Interaction of PIKE-L and UNC5B is regulated by Fyn tyrosine kinase

Netrin-1 activates PI 3-kinase, which is essential for netrin-1’s role in axon guidance 1921. To assess whether UNC5B/PIKE-L complex plays any role in mediating netrin-1-provoked PI 3-kinase activation, we transfected HEK293 cells with PIKE-L and UNC5B. In the absence of UNC5B, netrin-1 fails to provoke PI 3-kinase activity in PIKE-L transfected cells while netrin-1 elicits robust PI 3-kinase activity in wild-type PIKE-L and UNC5B cotransfected cells. This netrin-1-dependent PI 3-kinase activation is decreased in Wortmannin or LY294002 pretreated cells or when a dominant-negative PIKE-L mutant is transfected (Figure 4A, bottom panel). These data suggest that netrin-1-triggered PI 3-kinase activation is mediated by PIKE-L. To explore whether PIKE-L is necessary for this action, we infected cortical neurons with various adenovirus expressing sh-RNA of PIKE, wild-type PIKE-L or PIKE-L-KS and monitored Akt phosphorylation. Netrin-1-provoked PI 3-kinase activity is substantially reduced when PIKE-L is depleted. Infection of PIKE-L increases netrin-1’s stimulatory effect on PI 3-kinase, which is massively attenuated in PIKE-L–KS infected cells (Figure 4B, 2nd panel).

Figure 4
PIKE-L and Fyn are necessary for netrin-1-triggered PI 3-kinase activation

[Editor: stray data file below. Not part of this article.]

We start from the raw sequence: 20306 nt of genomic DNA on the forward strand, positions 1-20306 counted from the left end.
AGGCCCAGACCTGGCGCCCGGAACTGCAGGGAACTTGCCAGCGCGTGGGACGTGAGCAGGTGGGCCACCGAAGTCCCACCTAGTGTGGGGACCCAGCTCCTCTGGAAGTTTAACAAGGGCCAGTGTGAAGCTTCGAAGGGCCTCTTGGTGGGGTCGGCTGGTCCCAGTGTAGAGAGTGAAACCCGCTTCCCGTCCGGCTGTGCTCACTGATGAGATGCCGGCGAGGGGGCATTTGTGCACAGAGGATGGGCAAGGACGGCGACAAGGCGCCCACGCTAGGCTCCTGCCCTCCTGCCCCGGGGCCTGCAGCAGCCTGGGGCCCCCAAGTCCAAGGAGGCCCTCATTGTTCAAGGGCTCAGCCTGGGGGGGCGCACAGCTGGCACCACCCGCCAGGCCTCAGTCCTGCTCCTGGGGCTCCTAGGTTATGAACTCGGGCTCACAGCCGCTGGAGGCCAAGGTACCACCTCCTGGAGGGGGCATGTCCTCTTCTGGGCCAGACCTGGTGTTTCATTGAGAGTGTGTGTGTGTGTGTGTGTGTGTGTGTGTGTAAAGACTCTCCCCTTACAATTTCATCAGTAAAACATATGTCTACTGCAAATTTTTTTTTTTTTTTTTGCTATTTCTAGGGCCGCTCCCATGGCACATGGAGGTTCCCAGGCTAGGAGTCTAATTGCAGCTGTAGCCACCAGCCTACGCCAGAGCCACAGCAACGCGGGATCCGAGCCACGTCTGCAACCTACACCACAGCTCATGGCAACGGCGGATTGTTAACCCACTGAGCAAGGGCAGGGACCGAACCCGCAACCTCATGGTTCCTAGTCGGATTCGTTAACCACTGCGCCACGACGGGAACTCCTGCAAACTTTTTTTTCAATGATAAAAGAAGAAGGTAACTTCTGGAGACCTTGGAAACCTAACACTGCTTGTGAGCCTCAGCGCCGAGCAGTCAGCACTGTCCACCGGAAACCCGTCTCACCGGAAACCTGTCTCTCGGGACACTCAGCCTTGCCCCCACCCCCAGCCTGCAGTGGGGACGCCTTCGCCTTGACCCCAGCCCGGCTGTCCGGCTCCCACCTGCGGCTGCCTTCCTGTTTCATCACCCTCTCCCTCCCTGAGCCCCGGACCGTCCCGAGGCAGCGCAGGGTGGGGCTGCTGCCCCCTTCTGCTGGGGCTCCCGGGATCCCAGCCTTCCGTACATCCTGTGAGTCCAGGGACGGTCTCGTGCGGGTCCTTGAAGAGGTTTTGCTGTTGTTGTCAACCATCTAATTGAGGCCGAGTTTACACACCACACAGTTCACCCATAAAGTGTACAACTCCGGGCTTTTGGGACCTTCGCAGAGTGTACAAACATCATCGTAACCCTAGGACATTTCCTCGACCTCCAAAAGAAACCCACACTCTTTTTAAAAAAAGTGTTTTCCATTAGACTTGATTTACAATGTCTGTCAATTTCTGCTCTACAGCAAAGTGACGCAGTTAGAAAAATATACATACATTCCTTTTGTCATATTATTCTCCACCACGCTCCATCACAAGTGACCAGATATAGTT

To evaluate whether Fyn mediates netrin-induced PI 3-kinase activity, we pretreated primary neurons with PP2, and stimulated cells with netrin-1 for 30 min. Netrin-1 induces potent Akt activation, which is completely blocked by PP2 (Figure 4C, top panel), suggesting that Fyn is essential for netrin-1 to elevate PI 3-kinase activity. Compared to wild-type neurons, netrin-1-triggered Akt activation is only slightly decreased in DCC −/− neurons, indicating that DCC is not the major receptor for this effect (Figure 4C, 3rd panel). Moreover, activation of Src family tyrosine kinases is partially diminished in DCC-null neurons (Figure 4C, bottom panel), suggesting that DCC contribute to Src family tyrosine kinases activation by netrin-1. To explore the physiological role of Fyn in regulating PI 3-kinase activation by netrin-1, we monitored Akt activation in wild-type and Fyn knockout neurons. Netrin-1 strongly elicits PI 3-kinase activation in wild-type neurons and PIKE-L further enhances its effect. Strikingly, PIKE-L (Y1032, 1124F) fails to increase further Akt activation by netrin-1 (Figure 4D, top panel), indicating that PIKE-L binding to UNC5B is essential for PI 3-kinase activation by netrin-1. As expected, netrin-1 fails to activate Akt in Fyn −/− neurons, regardless of PIKE-L expression (Figure 4D, 3rd panel). PI 3-kinase activation status tightly couples to Akt phosphorylation (data not shown). Depletion of UNC5B in cortical neurons evidently attenuates Akt activation. Nonetheless, PIKE-L expression level remains constant irrespective of UNC5B alteration (Figure 4E). Taken together, this finding supports that UNC5B but not DCC plays an essential role for mediating netrin-1-provoked PIKE-L dependent PI 3-kinase/Akt signaling activation.